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The Woolworth’s Sit-ins and Their Impact, Research Paper Example

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Research Paper

One of the most significant moments in the civil rights movement actually began on a simple dare. On January 31, 1960, four African-American students from the University of Greensboro NC decided to do something to protest segregation, and staged a sit-in at the local Woolworth’s lunch counter. Woolworth’s, like many restaurants and other businesses in the U.S., was segregated, and only white people were allowed to sit at the counter. By daring each other to violate the segregation rule, these four young men changed the course of American history.

The following day, February 1, the four freshmen, Ezell Blair, Jr., David Richmond, Franklin McCain and Joseph McNeil, went to the local Woolworth’s and sat down at the lunch counter. The young men had already arranged for bail money to be available, as they not only expected to be refused service, they also expected to be arrested (Kowal, 135) . While they did not have to deal with the police, the restaurant manager did refuse them service. When they remained in their seats, the manager decided to close the counter. Over the coming weeks, more and more sit-ins would be staged at Woolworth’s and other segregated restaurants around the region. In some cases white students would join their African-American counterparts at the sit-ins.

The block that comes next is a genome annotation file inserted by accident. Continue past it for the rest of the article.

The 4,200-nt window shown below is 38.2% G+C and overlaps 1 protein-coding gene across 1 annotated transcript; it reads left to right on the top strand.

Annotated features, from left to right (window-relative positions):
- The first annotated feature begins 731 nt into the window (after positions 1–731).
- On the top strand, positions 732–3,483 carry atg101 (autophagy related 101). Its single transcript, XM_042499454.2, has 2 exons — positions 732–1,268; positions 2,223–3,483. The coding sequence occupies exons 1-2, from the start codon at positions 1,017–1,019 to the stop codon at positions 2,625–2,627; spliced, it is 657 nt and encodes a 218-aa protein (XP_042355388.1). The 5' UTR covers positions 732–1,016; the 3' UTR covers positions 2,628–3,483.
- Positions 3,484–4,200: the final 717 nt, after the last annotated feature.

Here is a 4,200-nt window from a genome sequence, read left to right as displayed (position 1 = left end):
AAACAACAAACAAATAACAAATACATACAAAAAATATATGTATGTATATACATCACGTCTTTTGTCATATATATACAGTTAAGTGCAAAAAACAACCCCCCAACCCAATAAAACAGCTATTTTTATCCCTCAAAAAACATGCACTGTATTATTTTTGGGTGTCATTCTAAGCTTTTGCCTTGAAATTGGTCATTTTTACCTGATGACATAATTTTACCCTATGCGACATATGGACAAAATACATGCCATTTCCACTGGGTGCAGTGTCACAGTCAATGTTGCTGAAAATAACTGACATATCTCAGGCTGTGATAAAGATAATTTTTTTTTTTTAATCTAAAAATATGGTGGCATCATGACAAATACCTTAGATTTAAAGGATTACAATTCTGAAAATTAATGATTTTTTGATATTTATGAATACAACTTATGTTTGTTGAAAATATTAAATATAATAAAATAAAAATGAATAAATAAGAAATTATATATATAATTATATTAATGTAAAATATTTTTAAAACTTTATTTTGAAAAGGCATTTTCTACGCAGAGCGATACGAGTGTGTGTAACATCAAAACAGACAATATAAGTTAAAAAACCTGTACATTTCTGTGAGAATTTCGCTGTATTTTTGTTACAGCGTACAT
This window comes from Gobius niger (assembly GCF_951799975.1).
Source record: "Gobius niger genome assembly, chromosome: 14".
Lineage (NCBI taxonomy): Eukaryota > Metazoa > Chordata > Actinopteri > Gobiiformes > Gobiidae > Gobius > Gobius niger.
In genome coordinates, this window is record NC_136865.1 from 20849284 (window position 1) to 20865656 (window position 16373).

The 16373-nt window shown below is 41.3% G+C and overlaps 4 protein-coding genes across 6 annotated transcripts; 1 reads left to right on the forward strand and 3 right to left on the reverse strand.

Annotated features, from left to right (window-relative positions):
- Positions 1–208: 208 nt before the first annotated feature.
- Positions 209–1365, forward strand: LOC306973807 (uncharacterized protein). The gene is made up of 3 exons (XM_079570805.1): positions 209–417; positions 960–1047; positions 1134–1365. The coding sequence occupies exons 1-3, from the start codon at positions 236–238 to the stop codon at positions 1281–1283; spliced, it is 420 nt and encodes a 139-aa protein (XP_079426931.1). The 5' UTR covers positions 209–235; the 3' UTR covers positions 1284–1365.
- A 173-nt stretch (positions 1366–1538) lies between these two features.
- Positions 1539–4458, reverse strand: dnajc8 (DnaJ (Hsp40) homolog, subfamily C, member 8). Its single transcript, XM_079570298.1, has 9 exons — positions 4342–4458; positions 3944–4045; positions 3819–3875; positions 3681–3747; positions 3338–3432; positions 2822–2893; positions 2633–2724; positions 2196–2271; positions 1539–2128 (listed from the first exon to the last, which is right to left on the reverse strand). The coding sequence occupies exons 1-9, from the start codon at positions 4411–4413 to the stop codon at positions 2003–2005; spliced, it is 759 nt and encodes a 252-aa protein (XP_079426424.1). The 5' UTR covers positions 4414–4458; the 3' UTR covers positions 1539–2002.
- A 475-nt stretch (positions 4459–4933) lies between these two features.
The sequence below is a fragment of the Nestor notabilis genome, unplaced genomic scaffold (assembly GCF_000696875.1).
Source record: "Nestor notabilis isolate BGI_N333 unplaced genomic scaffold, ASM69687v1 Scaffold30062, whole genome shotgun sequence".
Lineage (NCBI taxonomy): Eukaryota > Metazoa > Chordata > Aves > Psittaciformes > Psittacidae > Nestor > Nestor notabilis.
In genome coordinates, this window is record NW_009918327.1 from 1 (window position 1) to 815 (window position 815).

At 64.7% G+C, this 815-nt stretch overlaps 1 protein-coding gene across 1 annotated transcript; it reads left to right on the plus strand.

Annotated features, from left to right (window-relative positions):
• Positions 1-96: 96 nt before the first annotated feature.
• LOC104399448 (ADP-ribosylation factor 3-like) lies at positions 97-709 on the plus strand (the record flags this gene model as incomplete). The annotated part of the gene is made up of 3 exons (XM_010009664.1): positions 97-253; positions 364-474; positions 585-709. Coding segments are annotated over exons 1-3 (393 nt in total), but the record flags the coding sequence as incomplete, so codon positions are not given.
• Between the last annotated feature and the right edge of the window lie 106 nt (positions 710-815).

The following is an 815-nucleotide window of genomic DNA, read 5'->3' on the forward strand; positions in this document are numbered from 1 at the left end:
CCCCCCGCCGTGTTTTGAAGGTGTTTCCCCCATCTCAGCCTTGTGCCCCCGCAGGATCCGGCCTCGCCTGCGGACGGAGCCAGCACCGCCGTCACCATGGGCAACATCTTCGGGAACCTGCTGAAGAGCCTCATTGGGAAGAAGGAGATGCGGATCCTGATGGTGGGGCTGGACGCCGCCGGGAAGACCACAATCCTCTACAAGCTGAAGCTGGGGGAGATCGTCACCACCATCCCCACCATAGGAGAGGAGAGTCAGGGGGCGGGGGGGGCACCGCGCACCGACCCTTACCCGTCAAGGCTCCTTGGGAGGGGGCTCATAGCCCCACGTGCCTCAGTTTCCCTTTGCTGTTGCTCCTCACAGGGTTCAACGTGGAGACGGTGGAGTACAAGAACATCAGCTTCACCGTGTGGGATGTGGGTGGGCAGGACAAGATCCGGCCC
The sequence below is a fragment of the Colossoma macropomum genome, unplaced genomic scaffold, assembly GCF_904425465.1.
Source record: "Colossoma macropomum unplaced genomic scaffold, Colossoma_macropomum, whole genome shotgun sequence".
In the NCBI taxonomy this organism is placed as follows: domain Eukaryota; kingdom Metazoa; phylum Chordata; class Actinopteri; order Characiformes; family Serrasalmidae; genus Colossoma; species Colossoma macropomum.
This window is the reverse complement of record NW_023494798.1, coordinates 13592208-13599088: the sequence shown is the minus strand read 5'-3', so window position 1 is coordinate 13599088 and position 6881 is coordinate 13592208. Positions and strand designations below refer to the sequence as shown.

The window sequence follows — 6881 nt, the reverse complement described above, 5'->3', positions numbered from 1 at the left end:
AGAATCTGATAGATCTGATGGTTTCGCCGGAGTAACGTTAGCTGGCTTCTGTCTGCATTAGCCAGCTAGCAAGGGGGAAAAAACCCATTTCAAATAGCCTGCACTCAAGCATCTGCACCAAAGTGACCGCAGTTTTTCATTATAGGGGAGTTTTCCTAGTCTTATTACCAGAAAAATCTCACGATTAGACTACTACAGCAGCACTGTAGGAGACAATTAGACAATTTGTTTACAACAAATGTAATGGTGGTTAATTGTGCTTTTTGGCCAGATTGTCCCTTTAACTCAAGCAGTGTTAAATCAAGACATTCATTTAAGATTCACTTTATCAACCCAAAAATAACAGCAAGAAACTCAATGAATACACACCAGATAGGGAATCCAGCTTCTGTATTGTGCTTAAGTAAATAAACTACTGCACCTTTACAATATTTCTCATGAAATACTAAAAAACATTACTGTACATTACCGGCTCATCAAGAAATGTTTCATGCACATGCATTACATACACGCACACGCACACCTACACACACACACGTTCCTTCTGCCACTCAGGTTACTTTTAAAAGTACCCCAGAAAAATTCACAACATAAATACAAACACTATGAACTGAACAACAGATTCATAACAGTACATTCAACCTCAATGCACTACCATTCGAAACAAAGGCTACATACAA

This was not the first sit-in, as other similar events had occurred throughout the United States. In many cases, those protestors had been arrested, and the sit-ins had little impact. The Greensboro sit-ins, however, had a much greater impact. Over the summer of 1960, the Greensboro Woolworth’s finally abandoned segregation at their lunch counter. This small victory in the civil rights battle would have enormous consequences, and served to begin a domino effect around the nation, as one after another segregated establishment began to serve African-Americans alongside white patrons. As a result of these protests, the Student executive Committee for Justice (SECJ) was formed, which would become a driving force in the civil rights movement (Kowal, 136).